House Speaker Newt Gingrich says a planned national gaming commission probably will not have the power to pry into casino records, according to Rep. John Ensign, R-Nev.
Gingrich's remarks, made at a small dinner party at the home of Mirage Resorts Chairman Steve Wynn, has given hope to gaming executives fighting a move by Congress to develop a national gambling panel.
The gaming industry is opposed to a commission having power to subpoena records. The industry is afraid that high-rollers will be scared off if a commission beings snooping into casino files.
There has been confusion, however, over what Gingrich actually said. The Georgia Republican was unavailable for comment.
Wynn said he didn't hear Gingrich discuss a gambling commission or subpoena power. However, Wynn said he already knew that Gingrich anticipates Congress will remove subpoena power from the bill creating a commission.
"That was the position he had before he came out here," Wynn said.
The bill, which still includes subpoena power, is awaiting a hearing this month in the Senate Governmental Affairs Committee.
Ensign said Gingrich made his remarks Sunday night at Wynn's dinner party, attended by Ensign, Rio hotel-casino Chairman Anthony Marnell and Circus Circus executive William Richardson. Also in attendance were Wynn's wife, Elaine, Gingrich's wife and a House aide.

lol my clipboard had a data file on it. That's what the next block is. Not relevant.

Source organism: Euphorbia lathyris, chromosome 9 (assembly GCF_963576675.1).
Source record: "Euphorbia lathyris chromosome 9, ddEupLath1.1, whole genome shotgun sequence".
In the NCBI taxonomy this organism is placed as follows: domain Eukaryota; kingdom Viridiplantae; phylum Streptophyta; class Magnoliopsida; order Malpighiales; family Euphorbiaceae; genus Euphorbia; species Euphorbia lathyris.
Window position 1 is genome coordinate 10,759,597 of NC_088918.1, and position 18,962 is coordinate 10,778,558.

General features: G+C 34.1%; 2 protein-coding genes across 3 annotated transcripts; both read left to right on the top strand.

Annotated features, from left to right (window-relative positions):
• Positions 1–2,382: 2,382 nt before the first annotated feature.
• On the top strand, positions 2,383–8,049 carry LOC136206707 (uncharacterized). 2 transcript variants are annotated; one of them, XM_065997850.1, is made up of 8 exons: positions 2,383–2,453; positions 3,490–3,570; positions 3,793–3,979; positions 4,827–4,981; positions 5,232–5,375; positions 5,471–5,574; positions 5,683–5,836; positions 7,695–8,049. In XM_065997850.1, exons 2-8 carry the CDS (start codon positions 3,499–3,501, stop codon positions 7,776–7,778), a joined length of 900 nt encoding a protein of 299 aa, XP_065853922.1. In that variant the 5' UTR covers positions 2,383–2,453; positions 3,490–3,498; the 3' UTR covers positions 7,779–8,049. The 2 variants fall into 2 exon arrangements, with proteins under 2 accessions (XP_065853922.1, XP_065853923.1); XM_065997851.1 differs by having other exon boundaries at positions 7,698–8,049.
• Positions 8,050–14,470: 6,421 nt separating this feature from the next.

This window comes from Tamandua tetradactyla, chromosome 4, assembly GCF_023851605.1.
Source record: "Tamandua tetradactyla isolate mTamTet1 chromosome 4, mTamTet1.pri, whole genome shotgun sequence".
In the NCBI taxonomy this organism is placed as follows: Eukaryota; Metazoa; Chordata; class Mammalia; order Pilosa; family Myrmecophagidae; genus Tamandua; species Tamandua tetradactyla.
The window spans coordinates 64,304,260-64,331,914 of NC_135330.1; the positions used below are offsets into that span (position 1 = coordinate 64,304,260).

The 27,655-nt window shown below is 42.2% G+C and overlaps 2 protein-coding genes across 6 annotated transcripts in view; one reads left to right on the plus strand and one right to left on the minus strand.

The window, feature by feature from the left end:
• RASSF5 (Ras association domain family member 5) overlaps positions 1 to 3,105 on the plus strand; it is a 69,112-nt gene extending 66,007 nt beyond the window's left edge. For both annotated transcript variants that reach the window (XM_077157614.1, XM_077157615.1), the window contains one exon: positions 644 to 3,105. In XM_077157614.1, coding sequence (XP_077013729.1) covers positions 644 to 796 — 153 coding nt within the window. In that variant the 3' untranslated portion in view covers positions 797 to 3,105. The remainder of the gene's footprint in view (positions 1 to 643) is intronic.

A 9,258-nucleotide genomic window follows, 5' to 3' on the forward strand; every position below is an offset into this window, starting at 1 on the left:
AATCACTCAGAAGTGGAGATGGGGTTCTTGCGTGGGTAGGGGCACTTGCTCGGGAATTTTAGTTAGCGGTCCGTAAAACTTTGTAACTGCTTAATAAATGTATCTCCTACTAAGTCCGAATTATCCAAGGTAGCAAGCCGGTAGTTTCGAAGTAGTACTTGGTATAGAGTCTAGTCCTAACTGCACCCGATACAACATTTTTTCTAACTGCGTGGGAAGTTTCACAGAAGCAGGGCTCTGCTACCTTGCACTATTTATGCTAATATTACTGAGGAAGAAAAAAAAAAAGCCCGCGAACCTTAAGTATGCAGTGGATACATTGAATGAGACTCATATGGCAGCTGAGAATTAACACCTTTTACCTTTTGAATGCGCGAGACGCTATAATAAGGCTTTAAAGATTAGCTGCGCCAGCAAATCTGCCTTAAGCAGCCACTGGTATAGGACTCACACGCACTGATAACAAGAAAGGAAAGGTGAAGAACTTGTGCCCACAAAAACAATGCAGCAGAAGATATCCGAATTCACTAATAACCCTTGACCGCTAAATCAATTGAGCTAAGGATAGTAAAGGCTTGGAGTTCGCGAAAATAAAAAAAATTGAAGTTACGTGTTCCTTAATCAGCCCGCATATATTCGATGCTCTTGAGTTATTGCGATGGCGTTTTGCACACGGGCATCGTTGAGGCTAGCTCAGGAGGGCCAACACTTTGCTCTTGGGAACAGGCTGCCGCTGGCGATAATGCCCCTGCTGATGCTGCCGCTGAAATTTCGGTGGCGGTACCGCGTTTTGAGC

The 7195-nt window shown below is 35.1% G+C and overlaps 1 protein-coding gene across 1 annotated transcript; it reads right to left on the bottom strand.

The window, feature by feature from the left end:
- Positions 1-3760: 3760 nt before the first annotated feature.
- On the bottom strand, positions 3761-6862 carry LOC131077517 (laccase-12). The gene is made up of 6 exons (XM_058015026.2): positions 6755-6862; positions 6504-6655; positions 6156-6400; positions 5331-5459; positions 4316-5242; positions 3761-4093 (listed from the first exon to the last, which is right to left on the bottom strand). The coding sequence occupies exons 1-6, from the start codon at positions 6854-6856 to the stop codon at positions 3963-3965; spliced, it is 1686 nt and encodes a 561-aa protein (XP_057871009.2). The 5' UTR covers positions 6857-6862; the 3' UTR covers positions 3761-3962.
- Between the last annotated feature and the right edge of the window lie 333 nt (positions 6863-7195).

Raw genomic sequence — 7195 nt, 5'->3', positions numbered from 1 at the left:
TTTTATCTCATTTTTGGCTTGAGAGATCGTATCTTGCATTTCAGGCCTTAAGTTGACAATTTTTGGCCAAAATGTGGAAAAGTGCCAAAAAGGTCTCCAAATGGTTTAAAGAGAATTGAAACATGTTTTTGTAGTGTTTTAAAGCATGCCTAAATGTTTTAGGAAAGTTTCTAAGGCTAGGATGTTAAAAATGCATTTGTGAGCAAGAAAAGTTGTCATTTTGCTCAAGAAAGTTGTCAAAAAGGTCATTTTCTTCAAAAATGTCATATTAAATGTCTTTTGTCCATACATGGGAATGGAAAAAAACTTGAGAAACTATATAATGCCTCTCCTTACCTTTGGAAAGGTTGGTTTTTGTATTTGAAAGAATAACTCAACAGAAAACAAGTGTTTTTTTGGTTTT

Ensign said Gingrich indicated he would rather Congress approve any subpoenas recommended by the commission.
Gingrich's position has angered religious anti-gaming advocates who believe the gaming industry is calling the shots in Washington, D.C.
Methodist Minister Thomas Grey, executive director of the National Coalition Against Legalized Gambling, warned that efforts by Gingrich or other Republicans to water down the gaming commission bill could help Democratic President Clinton secure the "family values" vote in November.
"This could create great problems for Republicans because they're making this a political issue," Grey said. "This is a public relations disaster for these people."
Christian Coalition spokesman Mike Russell said his organization wants to meet with Gingrich to clarify his position.
"Without subpoena power, it would be more difficult to get definitive answers to questions," Russell said.
Anti-gaming advocates say they want the commission to be able to subpoena casino market research reports and customer records to determine whether the industry is targeting compulsive gamblers. Industry supporters say such subpoenas would be a violation of privacy and divert gaming income overseas.
Ensign argued that study commissions formed by Congress normally aren't given their own subpoena powers. He said the House bill sponsored by Rep. Frank Wolf, R-Va., and initially backed by Gingrich is unprecedented because it would shift those powers from Congress to the commission.
"Any congressional commission can come back to Congress and ask for subpoena power," Ensign said.
Sen. Richard Bryan, R-Nev., said it might be unconstitutional for Congress to grant subpoena requests for the commission because some of its members would be selected by Clinton. That might be construed as a violation of separation of powers because it would mean the legislative branch is delegating authority to executive branch appointees, he said.
Mitch Rose, spokesman for Senate Government Affairs Chairman Ted Stevens, R-Alaska, said Stevens has not indicated whether the Senate version will retain subpoena power for the commission.
"We're trying to figure out what the supporters are looking for," Rose said. " We'll try to sit down with all sides and determine what the goals of the commission are."